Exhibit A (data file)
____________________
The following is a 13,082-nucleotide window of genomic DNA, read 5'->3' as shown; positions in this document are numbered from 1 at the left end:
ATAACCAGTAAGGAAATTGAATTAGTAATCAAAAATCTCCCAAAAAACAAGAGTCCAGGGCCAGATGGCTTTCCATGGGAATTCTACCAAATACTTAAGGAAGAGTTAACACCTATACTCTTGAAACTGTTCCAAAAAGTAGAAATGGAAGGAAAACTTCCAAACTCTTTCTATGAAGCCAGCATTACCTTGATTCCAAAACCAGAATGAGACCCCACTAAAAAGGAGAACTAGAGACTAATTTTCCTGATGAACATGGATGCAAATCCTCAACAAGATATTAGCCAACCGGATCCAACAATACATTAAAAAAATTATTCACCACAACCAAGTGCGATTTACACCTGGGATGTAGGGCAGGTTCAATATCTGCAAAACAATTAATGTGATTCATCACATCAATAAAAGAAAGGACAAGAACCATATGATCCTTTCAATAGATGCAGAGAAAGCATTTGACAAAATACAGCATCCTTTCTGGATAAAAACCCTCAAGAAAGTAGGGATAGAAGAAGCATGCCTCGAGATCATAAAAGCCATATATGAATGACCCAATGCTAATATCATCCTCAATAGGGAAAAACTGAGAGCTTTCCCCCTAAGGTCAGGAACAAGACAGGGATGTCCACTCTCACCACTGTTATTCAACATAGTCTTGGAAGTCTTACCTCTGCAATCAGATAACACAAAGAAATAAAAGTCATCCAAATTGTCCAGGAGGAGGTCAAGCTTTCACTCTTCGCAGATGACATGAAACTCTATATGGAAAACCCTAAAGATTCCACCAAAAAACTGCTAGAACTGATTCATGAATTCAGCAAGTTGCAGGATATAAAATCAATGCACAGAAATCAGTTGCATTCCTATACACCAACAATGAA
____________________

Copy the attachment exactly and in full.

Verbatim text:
The following is a 13,082-nucleotide window of genomic DNA, read 5'->3' as shown; positions in this document are numbered from 1 at the left end:
ATAACCAGTAAGGAAATTGAATTAGTAATCAAAAATCTCCCAAAAAACAAGAGTCCAGGGCCAGATGGCTTTCCATGGGAATTCTACCAAATACTTAAGGAAGAGTTAACACCTATACTCTTGAAACTGTTCCAAAAAGTAGAAATGGAAGGAAAACTTCCAAACTCTTTCTATGAAGCCAGCATTACCTTGATTCCAAAACCAGAATGAGACCCCACTAAAAAGGAGAACTAGAGACTAATTTTCCTGATGAACATGGATGCAAATCCTCAACAAGATATTAGCCAACCGGATCCAACAATACATTAAAAAAATTATTCACCACAACCAAGTGCGATTTACACCTGGGATGTAGGGCAGGTTCAATATCTGCAAAACAATTAATGTGATTCATCACATCAATAAAAGAAAGGACAAGAACCATATGATCCTTTCAATAGATGCAGAGAAAGCATTTGACAAAATACAGCATCCTTTCTGGATAAAAACCCTCAAGAAAGTAGGGATAGAAGAAGCATGCCTCGAGATCATAAAAGCCATATATGAATGACCCAATGCTAATATCATCCTCAATAGGGAAAAACTGAGAGCTTTCCCCCTAAGGTCAGGAACAAGACAGGGATGTCCACTCTCACCACTGTTATTCAACATAGTCTTGGAAGTCTTACCTCTGCAATCAGATAACACAAAGAAATAAAAGTCATCCAAATTGTCCAGGAGGAGGTCAAGCTTTCACTCTTCGCAGATGACATGAAACTCTATATGGAAAACCCTAAAGATTCCACCAAAAAACTGCTAGAACTGATTCATGAATTCAGCAAGTTGCAGGATATAAAATCAATGCACAGAAATCAGTTGCATTCCTATACACCAACAATGAA